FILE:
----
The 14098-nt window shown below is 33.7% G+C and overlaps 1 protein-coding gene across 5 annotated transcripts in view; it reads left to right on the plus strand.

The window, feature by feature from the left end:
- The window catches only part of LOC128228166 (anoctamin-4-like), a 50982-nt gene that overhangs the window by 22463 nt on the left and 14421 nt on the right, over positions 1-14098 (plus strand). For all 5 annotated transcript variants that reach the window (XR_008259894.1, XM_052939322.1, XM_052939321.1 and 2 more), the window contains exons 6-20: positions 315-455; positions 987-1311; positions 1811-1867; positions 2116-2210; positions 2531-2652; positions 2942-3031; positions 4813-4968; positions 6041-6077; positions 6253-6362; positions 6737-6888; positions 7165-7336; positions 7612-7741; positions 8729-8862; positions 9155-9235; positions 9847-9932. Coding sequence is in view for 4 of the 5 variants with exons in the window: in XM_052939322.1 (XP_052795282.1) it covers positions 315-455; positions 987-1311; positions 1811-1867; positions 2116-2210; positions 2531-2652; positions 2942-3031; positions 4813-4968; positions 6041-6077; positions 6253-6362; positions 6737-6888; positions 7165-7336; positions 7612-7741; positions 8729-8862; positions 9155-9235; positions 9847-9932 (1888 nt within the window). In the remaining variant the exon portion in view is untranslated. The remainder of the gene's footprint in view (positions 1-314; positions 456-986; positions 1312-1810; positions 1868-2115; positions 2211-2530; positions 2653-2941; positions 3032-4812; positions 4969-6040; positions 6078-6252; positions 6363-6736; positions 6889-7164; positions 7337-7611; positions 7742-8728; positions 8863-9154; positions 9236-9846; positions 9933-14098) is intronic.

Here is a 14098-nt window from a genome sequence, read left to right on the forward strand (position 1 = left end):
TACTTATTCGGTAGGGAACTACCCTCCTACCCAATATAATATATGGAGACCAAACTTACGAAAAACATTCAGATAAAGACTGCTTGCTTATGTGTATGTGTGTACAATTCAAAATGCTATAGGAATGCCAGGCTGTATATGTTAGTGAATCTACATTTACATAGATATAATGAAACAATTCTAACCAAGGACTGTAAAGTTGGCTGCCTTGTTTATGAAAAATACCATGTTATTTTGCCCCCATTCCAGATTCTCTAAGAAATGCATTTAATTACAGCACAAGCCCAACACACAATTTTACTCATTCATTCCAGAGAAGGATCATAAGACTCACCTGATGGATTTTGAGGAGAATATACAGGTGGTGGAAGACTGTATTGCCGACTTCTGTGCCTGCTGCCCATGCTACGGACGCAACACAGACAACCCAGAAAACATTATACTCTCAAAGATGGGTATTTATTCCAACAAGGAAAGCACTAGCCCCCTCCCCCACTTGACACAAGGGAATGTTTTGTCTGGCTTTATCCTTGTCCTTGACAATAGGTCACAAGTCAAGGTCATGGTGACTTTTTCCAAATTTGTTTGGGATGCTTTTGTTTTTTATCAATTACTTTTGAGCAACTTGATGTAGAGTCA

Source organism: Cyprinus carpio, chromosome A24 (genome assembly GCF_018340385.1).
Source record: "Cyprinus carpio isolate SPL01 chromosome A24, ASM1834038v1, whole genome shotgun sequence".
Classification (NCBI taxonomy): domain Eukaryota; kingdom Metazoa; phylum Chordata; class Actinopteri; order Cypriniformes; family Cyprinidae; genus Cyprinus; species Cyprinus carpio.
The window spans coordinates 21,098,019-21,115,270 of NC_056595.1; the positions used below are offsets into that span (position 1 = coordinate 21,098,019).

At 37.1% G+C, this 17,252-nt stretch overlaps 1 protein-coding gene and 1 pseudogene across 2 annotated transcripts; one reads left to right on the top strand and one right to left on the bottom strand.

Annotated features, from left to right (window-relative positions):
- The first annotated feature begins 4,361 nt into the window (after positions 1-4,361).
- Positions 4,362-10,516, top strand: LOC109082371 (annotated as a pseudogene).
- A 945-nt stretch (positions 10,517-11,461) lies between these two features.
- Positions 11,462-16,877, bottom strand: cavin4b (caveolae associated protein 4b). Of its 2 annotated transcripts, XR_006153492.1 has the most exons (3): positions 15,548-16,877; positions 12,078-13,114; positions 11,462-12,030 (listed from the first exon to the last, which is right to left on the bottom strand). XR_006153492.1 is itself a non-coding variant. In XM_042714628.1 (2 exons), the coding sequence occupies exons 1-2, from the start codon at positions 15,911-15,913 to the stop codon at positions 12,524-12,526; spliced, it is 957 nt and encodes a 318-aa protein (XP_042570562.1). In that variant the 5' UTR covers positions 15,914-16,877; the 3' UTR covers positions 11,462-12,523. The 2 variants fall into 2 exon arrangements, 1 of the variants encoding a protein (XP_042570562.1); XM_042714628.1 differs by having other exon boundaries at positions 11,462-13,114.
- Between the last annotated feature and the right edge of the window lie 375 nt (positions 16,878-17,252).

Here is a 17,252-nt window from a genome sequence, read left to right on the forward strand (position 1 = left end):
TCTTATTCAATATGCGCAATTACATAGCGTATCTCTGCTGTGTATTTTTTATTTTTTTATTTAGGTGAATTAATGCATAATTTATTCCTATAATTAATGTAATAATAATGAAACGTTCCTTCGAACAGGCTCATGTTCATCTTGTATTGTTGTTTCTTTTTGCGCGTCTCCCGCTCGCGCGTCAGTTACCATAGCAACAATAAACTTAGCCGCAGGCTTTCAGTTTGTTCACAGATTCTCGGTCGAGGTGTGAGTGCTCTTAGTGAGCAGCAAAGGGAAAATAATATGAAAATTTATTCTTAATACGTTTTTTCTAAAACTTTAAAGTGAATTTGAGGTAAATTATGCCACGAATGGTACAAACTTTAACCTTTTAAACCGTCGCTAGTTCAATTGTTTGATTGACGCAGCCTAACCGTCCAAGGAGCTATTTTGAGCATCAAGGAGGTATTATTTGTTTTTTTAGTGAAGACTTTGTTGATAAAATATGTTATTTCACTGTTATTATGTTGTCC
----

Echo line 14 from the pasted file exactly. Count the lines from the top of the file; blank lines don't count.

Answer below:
- A 945-nt stretch (positions 10,517-11,461) lies between these two features.